A new pattern recognition system promises to make wars "safer" for the soldiers
mistaken identity is the last thing a soldier needs when there is a war on. During the Gulf War in 1991, nearly 20 per cent of Allied casualties were caused, not by Saddam's Scud missiles, but by soldiers or pilots on the same side firing at each other. Deaths from friendly fire is a common occurrence in almost every war. But, if a novel method of pattern recognition fulfils its promise, casualties from such instances of "mistaken identity" could be reduced drastically.
It's called the "associate computer processor". Developed by the us- based company Neo-Core, the processor could soon enable fighter pilots to distinguish their foes from friends.
Not only the defence sector, but according to Neo-Core's claims, even the telecommunications industry or anyone with an enormous amount of data will thank science for this amazing new technology.
In conventional pattern recognition systems, when the computer searches a database for a particular pattern, such as the shape of an enemy jet, it takes in data from its sensors, analyses them and then checks every location in the database to spot a match.
But in associative processing, it is a different story. The data is converted into smaller, fixed-length "icons", explains Chris Brandin, chief technology officer at Neo-Core. These icons are usually 64 bits long, but can be smaller or larger. Decisions about how much of the data stream goes into each icon are made when the sensing system is designed and built.
The icons summarise the original data, preserving their logical properties as well as the relationships between different parts of the data - such as parts of a fighter aircraft viewed from different angles.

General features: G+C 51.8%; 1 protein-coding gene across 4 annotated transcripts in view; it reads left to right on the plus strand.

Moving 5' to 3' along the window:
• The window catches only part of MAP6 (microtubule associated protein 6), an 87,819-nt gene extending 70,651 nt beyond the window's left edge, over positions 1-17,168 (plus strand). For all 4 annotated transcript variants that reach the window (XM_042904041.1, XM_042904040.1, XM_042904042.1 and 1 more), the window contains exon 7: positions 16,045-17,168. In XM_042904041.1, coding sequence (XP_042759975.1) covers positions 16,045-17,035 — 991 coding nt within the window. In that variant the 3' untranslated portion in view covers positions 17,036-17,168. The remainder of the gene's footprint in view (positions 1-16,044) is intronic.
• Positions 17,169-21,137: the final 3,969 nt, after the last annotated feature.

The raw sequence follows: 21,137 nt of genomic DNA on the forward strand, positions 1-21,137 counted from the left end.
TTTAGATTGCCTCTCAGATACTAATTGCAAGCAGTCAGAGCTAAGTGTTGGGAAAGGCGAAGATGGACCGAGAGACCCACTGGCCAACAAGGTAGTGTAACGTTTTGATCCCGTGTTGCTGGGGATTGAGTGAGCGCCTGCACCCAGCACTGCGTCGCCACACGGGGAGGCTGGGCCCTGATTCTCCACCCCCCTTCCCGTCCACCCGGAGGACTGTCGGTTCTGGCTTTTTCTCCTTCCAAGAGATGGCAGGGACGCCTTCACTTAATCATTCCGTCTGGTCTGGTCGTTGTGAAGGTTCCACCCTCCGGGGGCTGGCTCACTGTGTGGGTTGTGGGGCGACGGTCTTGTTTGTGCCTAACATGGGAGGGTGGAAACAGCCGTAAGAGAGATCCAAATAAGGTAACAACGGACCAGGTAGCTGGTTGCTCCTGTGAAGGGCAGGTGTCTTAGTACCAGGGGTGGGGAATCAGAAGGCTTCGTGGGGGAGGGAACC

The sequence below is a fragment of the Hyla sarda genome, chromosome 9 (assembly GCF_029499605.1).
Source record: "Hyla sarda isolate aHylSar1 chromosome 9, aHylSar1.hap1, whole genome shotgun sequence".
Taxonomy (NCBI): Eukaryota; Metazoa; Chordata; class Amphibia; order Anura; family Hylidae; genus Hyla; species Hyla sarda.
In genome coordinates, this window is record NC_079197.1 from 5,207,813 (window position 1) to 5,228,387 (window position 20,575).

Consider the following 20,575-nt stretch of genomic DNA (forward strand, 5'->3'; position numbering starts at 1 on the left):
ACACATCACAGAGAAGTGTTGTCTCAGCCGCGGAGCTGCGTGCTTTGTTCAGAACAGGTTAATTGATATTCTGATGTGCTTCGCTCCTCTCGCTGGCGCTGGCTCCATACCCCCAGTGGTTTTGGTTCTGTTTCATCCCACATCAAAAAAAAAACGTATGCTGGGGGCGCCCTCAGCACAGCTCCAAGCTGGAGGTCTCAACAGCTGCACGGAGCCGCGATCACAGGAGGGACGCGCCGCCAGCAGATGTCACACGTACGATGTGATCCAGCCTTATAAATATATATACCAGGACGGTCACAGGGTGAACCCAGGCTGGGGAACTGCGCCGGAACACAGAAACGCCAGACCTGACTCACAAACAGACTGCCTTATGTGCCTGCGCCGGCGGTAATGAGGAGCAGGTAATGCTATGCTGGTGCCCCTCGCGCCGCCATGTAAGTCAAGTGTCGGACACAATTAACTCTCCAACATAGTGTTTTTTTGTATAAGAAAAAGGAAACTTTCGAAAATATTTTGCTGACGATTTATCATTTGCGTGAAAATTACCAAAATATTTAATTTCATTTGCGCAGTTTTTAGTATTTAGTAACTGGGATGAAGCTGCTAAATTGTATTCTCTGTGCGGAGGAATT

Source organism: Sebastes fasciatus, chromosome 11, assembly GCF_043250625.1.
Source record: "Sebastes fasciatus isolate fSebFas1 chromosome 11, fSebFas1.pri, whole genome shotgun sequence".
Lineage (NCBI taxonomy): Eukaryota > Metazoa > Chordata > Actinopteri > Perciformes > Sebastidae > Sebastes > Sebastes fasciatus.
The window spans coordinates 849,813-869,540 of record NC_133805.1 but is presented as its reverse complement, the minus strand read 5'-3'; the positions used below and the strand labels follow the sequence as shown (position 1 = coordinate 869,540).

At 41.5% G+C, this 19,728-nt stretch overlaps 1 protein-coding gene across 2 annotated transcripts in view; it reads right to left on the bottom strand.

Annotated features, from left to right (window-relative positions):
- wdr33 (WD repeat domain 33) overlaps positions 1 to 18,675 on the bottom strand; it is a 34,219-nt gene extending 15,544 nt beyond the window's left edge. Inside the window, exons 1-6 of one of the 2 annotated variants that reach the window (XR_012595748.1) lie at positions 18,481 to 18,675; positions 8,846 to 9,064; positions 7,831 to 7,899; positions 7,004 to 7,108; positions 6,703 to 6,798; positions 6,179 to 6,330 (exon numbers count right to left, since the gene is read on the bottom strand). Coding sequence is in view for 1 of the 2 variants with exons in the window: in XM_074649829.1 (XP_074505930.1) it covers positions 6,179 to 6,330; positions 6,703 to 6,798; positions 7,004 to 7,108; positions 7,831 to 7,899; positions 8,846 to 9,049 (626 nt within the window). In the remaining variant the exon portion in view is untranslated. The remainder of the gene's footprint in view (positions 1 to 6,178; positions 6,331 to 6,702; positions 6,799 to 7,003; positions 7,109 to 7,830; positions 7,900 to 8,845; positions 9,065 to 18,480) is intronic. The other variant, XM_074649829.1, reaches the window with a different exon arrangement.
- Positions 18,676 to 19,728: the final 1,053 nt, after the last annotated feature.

The icons are stored in memory chips. When the pattern recognition system wants to check what it has spotted, it simultaneously asks every location if it holds a particular pattern. It is like asking all the people in a room with blue eyes to put up their hands. The responses are noted and after a few queries, it becomes obvious what has been spotted.
In a military application, the system could check if a particular plane was an enemy, or look for new targets on the ground. In other applications, it could search hundreds of movie frames at a time and find a particular scene or character.
Brandin claims that once the data are converted into icons, up to one to five million associations per second are possible. By interconnecting several memory boards, this can rise to an astounding 100 million associations per second. The system, claims Neo-Core, is more than 10 times faster than any conventional pattern recognition system currently available.
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